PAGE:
The final tonal values of my art can only be seen when hung vertically. As flowers and insects are completed in collage, I often pin them to a vertical board so that I can see what I have to work with.
When looking at these Chrysanthemums I see them as faded red overlaid with silver. Another interpretation would be that they are pink. I am now pondering what the difference between these is. When translating the flowers into fabric it is certainly a difference that will influence my choices.
It seems I find Chrysanthemums irresitible, particularly those with incurving petals. Describing these curves upon curves has taken a while to come to terms with, but now I am really enjoying the task.
The Cretan Festoon, a Swallowtail Butterfly, is the first step in creating artwork from my botanical tour in Crete last spring.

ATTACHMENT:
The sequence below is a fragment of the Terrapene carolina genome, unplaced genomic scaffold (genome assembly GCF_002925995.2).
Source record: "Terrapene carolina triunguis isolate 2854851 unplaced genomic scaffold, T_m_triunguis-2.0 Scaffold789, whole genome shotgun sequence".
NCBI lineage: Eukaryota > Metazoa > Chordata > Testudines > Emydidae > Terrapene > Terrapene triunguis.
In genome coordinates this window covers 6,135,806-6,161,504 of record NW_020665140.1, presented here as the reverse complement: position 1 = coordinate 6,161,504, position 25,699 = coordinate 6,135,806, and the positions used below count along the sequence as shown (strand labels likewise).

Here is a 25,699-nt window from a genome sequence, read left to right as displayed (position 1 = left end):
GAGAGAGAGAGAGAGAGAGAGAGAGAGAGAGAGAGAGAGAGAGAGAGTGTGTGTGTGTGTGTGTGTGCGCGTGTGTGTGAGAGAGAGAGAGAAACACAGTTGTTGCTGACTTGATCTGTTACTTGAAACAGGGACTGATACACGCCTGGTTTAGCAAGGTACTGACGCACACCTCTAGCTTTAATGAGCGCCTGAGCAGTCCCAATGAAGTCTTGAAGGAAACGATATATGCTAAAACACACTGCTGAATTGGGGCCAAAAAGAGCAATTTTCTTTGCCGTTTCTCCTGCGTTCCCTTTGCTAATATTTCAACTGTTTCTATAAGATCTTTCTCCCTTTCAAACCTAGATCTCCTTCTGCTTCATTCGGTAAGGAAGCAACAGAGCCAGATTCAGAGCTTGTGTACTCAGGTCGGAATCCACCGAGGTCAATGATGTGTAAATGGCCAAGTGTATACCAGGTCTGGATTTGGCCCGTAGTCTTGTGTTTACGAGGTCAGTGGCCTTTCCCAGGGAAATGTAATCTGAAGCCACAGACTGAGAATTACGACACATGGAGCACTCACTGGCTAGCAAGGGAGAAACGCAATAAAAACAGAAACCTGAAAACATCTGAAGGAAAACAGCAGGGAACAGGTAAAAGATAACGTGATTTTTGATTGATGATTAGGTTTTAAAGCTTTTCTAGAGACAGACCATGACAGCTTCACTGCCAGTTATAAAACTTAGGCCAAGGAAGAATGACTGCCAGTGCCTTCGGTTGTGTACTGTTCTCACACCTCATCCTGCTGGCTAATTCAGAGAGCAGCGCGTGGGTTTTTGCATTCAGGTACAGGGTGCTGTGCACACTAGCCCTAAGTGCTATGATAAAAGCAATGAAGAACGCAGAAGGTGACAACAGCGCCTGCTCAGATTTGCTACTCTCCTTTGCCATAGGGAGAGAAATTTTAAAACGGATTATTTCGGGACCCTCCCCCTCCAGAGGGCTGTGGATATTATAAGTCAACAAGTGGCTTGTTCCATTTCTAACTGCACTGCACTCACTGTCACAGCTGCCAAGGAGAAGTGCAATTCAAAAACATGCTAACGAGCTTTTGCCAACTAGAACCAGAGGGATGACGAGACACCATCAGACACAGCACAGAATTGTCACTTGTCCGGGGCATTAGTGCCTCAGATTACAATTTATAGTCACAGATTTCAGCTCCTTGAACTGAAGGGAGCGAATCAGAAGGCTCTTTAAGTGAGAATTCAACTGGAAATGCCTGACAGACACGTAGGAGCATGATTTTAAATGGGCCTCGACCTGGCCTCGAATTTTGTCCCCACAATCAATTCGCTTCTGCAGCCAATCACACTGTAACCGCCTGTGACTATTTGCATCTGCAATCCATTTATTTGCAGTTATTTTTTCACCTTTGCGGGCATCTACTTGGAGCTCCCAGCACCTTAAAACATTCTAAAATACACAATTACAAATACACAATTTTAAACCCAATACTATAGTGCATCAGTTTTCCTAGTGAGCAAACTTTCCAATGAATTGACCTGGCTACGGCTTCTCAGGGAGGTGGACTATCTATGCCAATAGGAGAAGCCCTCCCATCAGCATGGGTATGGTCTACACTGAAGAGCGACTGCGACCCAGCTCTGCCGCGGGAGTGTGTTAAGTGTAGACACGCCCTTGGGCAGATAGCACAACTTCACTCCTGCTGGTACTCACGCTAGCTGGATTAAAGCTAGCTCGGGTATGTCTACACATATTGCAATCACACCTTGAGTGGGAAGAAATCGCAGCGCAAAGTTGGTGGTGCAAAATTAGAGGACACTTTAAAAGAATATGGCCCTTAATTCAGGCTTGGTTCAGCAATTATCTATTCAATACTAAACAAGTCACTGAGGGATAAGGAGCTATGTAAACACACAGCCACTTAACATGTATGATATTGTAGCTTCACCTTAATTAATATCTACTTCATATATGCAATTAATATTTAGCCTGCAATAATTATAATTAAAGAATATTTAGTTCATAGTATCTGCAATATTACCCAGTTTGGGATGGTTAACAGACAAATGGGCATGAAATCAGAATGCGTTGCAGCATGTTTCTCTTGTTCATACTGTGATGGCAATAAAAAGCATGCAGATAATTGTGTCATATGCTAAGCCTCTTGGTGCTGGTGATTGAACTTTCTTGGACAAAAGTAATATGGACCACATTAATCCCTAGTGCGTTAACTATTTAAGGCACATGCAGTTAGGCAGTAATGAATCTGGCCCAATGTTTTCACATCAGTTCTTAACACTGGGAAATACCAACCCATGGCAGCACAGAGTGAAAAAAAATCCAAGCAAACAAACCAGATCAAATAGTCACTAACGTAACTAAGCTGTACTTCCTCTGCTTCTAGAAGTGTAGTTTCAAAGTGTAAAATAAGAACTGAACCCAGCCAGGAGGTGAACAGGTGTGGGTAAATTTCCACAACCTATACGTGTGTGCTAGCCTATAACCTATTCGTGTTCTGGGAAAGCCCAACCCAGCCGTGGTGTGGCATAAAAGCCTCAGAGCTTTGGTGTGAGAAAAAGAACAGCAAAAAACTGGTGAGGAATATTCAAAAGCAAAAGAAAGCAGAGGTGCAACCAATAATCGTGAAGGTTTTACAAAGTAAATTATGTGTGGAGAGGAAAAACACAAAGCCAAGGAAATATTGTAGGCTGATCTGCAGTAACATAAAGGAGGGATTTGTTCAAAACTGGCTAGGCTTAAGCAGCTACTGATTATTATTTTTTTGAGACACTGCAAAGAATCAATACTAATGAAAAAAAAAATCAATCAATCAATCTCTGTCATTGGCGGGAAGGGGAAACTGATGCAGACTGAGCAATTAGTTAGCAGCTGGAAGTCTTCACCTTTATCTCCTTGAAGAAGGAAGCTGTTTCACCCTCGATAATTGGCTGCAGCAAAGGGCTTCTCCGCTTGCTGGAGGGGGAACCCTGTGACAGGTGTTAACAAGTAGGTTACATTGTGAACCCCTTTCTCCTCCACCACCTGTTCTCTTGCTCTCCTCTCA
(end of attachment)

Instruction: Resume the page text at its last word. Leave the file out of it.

Having worked on the crisp white Romneya flowers and the blue Agapanthus during the long days of summer, I am now bringing them together under a summer sky despite the November gloom outside. The miracle of art.
Before the leaves fade I am returning to the Romneya and Agapanthus collage, the third in the Agapanthus series. Perhaps, in this study of blue and white, there will be a place for a blue butterfly.
It took a five hour power outage for me to get my head around the dye-work for these blue butterflies. Kept from my iron, I had time to focus on the minutiae of spots, speckles and veining, all carried out with a 000 Diana Kolinsky sable brush.
Although I feel autumn is slipping away, the last elder berries are rich and dark and alluring. As soon as they are fully formed a butterfly will come and perch among the shining berries.
This tiny video sets the scene for my Pale Buzzard on his Hawthorn tree.
Red Admiral, Painted Lady and Peacock, I am expanding my flight of butterflies.